"That's a huge burden on the commission," Republican Powell said. "I think it is something we have to adjust to immediately."

Powell called the court's ruling "a monumental case in the media space" that could be just the beginning of court invalidation of FCC media-ownership rules. "It's not the only shoe potentially to drop," he said.

A case aimed at overturning an FCC local-TV-station ownership rule is also pending before the same court. That rule allows the common ownership of two TV stations in a market if eight independent TV-station owners remain after the transaction.

The rule bars any of the four highest-rated stations in the market from merging.

Michael Copps, a Democrat appointed to the FCC by President Bush, urged the agency to appeal the case to the Supreme Court and indicated Congress might have to step in to modify the biennial rule-review process established in the Telecommunications Act of 1996.


Taken together, the decisions could spark a new period of consolidation that could see TV networks grabbing affiliates, cable MSOs buying TV networks along with their TV stations properties and just straight-out local cable-TV station combinations.

"We believe this decision, which was not unexpected, is likely to lead to a dramatic change in the underlying economics and structure of the traditional mass media, with the large broadcast television networks and cable operators the primary beneficiaries," said Legg Mason media analyst Blair Levin, a former FCC chief of staff.

If the court's decision triggers a media land grab, newspaper owners could be caught leaning on their hoes.

The FCC is separately reviewing whether to modify or repeal a rule that bans the common ownership of a broadcaster (TV or radio) and an English language daily newspaper in the same market. Until that rule is changed, newspapers could lose out to the TV networks and cable operators that pick off the most eligible acquisition candidates.

John Sturm, CEO of the Newspaper Association of America, said his trade group was not planning to press the FCC in a new filing to expedite the broadcast-newspaper rulemaking.

"The commission has got a proceeding whose record closed [Feb. 15], so it's ripe for picking. We will do whatever we can to urge the commission to move that proceeding along," Sturm said.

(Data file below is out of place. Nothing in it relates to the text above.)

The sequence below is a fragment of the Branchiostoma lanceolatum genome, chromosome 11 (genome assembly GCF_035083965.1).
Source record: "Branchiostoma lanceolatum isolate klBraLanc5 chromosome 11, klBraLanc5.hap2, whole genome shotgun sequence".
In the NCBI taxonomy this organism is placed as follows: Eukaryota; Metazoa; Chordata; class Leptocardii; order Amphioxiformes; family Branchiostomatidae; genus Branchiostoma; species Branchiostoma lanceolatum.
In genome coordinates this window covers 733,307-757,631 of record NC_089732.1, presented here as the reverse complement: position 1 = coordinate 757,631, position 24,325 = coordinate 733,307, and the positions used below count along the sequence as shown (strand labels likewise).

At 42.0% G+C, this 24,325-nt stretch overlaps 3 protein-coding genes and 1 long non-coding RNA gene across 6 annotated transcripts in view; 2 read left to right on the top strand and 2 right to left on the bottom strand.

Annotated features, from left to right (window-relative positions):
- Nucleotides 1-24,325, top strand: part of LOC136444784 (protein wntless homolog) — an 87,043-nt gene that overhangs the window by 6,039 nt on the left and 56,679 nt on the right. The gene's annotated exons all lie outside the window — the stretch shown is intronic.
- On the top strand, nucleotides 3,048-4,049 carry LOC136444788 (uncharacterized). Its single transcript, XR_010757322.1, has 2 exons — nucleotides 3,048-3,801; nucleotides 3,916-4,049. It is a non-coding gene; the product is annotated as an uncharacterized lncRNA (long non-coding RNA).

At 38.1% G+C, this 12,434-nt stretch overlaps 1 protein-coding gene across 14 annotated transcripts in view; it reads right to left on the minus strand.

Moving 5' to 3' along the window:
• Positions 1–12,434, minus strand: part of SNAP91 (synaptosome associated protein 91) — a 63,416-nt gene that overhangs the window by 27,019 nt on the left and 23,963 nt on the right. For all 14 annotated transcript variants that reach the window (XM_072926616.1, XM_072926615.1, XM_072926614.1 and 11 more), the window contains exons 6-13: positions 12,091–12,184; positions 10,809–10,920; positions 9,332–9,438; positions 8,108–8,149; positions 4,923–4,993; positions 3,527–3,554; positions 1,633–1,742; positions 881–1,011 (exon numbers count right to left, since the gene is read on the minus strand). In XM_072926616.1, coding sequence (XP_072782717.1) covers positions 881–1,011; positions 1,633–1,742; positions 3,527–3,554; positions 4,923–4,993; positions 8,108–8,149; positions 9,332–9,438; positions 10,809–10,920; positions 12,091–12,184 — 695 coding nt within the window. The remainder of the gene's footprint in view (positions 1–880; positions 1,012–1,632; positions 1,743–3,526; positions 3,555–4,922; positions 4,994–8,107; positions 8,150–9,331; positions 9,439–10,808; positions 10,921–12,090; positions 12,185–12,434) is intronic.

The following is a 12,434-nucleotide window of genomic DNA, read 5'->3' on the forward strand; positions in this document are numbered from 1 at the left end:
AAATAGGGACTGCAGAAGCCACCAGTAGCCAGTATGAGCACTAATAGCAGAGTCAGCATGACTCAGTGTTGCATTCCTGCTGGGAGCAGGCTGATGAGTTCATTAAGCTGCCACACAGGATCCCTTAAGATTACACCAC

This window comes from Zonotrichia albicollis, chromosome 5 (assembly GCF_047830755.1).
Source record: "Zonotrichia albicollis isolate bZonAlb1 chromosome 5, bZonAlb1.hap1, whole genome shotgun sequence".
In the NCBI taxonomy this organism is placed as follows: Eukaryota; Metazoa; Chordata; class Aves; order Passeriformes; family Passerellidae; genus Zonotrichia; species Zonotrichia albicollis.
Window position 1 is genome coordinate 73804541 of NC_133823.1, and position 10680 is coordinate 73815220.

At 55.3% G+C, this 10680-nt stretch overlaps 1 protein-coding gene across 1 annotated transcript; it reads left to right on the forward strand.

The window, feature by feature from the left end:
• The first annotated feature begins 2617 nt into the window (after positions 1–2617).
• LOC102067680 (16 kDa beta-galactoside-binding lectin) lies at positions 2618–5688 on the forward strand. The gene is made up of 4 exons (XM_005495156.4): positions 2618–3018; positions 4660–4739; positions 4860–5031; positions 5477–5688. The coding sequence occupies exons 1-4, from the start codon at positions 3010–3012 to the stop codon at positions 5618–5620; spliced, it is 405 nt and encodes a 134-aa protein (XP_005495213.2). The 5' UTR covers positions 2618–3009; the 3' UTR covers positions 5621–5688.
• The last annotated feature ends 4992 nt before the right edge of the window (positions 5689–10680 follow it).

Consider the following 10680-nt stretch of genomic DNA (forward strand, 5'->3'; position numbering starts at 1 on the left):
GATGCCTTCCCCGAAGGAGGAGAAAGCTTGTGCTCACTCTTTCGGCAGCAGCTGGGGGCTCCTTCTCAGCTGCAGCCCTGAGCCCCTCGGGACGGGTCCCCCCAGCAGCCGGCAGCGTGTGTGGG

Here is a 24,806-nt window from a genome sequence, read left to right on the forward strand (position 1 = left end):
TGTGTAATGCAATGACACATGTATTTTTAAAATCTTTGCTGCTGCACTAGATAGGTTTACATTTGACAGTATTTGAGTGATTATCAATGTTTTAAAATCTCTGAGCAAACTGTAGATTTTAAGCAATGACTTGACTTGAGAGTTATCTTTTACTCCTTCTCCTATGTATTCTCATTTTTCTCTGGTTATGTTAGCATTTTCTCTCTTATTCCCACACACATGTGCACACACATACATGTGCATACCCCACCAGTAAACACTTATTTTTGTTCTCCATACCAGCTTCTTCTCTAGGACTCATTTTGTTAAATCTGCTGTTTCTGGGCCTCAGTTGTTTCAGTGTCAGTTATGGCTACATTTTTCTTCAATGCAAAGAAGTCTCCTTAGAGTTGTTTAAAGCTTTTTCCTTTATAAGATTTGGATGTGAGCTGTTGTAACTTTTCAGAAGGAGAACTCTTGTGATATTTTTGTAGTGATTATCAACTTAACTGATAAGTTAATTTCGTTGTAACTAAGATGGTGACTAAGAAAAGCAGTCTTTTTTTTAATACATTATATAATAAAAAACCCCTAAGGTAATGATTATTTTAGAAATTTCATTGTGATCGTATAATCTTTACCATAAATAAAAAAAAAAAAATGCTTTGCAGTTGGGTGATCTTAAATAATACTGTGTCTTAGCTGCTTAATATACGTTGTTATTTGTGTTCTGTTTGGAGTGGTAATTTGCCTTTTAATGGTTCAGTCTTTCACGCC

The court's decision allowing cable operators to buy TV stations in their home markets could help EchoStar Communications Corp. in its effort to win federal regulatory approval to acquire Hughes Electronics Corp., parent of DirecTV Inc. The proposed $25.8 billion direct-broadcast satellite deal has been criticized as a merger to monopoly that the Justice Department should reject.

If operators owned some TV stations in a market, it is possible that they could carry those TV stations exclusively on their cable systems and deny access to DBS.

Such a move would be illegal today, but the requirement that TV stations negotiate retransmission consent in good faith with cable operators and DBS carriers expires on Jan. 1, 2006 under the Satellite Home Viewer Improvement Act.

EchoStar and DirecTV could attempt to pursue the same strategy, but since cable has many more subscribers than satellite, DBS operators would forego a lot of money by not selling the TV station's programming to cable.

Facing a slew of cable-TV station combinations, EchoStar and DirecTV could argue that their merger is necessary in light of the court ruling because a broader, unified DBS subscriber base would reduce the economic incentive of a cable-TV station combination to withhold TV station programming or play one DBS firm against another.

"This ruling will greatly expand the power and reach of cable operators by allowing them to own broadcast stations in the same markets where they offer cable service, which in turn means cable operators will have yet another tool to undermine the competitiveness of DBS operators," said EchoStar spokesman Marc Lumpkin.

"In the end, without this merger, this will lead to higher prices and less choice in the pay-TV market for consumers."


The ruling could alter thinking at the National Cable & Telecommunications Association, especially if some of the big MSOs were to lose their cable-centric profile due to large investments in local TV stations.

Would the NCTA modify its position on the carriage of digital-TV signals if its members loaded up on TV stations? The association, so far with support from the FCC, has refused to endorse government-imposed dual carriage of analog and digital TV signals during the DTV transition.

Some in the cable industry argued last week that the complications associated with the DTV transition might steer cable operators away from acquiring TV stations.

But One cable industry lawyer suggested that if a cable operator cut a digital TV carriage deal with an affiliated TV station but not with other stations in a market, the reaction from regulators could be harsh.